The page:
Like many other US soldiers Tony Vaccaro waited on a pier of the Hudson river for a ship to take him to Europe. That was in New York City. Back in 1944. Some days later they arrived in Liverpool. Had crossed the Atlantic and forgot about what was upcoming, because they all played skat on the journey.
A few days later reality hit hard. Two thirds of the allied soldiers who landed on the coast of the Normandy died. Tony Vaccaro fought as a private in the 83rd Infantry Division of the U.S. Army and survived all that. That and the long march to Berlin. Battling for almost every stone on their way. With fear all the time. The troops almost arrived in Berlin where the Soviet Army was waiting. As allies. Just a few months later that changed, too.
Tony Vaccaro took photos all the time.
Thousands of photos. All shot in the front rows of the war. That was the deal. He had to be among the soldiers who first came to places and could take photos in return. Vaccaro was in France. Crossed the river Rhine, the Elbe, was invited by a French women who cooked and sang for him and his fellow soldiers.
Lost friends and found new ones.
Tony Vaccaro was born in Greensburg, Pennsylvania as the second child of three. December 20, 1922. The only boy of his parents, Italian immigrants. Four years later the family moved back to Italy. And then had to leave again to escape the Fascist regime – and for Tony to escape the military service in Italy.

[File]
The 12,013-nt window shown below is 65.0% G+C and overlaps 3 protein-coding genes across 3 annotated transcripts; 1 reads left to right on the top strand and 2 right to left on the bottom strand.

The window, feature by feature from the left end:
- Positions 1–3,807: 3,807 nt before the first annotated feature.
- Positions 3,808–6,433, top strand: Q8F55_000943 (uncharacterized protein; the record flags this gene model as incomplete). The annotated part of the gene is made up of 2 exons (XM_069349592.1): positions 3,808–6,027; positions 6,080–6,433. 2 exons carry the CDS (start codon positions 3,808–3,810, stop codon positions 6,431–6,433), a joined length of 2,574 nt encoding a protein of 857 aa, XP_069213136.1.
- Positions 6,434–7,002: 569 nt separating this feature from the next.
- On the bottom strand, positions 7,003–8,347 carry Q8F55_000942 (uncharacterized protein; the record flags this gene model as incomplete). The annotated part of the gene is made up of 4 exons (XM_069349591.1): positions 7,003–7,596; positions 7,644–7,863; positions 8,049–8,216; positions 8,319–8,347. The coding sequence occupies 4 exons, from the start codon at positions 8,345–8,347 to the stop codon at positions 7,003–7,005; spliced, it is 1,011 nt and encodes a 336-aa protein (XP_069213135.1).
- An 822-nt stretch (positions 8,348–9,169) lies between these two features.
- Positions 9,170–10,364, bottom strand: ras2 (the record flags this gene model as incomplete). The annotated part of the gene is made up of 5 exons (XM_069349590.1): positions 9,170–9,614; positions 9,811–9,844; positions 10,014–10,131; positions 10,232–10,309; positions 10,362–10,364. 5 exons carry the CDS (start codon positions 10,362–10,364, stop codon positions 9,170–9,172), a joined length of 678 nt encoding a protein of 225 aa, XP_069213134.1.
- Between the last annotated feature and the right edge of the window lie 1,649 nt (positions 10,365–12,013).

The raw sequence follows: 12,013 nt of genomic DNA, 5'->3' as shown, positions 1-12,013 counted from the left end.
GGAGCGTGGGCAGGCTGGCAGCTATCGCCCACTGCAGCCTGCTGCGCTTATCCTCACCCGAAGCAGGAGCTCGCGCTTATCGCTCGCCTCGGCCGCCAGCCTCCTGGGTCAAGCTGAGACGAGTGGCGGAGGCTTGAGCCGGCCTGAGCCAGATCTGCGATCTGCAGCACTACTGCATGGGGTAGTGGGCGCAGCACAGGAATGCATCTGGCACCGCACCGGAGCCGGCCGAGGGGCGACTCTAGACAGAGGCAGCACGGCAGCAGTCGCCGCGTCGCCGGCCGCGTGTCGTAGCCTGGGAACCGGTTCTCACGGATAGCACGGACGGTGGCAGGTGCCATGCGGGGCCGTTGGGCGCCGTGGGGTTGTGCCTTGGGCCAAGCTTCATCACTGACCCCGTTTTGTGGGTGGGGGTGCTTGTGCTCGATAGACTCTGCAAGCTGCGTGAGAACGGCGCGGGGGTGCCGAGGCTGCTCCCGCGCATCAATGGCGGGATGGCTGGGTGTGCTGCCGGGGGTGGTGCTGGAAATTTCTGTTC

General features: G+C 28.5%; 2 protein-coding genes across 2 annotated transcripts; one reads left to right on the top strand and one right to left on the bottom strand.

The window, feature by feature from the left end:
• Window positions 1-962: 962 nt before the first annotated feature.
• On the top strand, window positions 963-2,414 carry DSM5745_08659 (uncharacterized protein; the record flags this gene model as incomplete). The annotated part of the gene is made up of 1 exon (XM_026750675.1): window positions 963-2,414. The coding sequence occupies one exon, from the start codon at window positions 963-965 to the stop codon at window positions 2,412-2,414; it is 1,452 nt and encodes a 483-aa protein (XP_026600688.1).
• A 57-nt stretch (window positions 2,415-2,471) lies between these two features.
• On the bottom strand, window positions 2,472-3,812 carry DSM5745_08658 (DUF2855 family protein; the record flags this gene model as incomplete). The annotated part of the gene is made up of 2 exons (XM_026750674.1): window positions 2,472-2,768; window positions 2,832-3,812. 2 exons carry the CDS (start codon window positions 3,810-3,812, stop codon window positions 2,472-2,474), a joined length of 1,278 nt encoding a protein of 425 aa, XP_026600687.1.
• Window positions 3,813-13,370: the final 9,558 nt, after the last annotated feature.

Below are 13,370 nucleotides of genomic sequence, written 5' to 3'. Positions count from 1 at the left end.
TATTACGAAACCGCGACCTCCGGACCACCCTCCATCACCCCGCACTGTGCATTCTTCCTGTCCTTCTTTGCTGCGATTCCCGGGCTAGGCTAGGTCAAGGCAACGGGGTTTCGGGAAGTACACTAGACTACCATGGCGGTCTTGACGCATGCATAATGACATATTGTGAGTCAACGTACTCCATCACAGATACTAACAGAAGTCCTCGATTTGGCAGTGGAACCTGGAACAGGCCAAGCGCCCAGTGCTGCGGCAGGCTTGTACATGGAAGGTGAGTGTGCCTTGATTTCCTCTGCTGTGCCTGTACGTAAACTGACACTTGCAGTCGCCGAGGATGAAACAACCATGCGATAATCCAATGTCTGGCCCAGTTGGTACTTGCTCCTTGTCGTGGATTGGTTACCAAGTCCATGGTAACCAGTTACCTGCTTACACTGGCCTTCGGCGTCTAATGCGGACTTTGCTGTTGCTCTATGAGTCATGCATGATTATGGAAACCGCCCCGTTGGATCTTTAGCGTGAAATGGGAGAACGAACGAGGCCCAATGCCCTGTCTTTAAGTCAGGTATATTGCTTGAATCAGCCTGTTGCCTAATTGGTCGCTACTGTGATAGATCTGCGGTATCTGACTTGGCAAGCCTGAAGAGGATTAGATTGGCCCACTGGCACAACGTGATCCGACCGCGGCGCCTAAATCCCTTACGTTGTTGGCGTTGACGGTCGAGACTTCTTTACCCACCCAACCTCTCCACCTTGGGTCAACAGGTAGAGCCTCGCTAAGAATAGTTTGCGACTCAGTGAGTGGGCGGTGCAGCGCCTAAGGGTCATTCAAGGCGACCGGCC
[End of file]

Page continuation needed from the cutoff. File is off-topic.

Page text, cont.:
A truly transatlantic story.
Among the many photos he took, often with film he found on the way, there’s a special one. It shows his friend soldier Henry Tannebaum. A lesson in what war makes of people and in forgiving without forgetting…
(Video by TheUSAHEC)
In 2001 the book “Entering Germany: Photographs 1944-1949” was published. Presenting an extensive collection of the photos Vaccaro took during World War II. In 1994 he was awarded the French Légion d’honneur at the celebrations of the fifty-year anniversary of the Normandy landings. [source]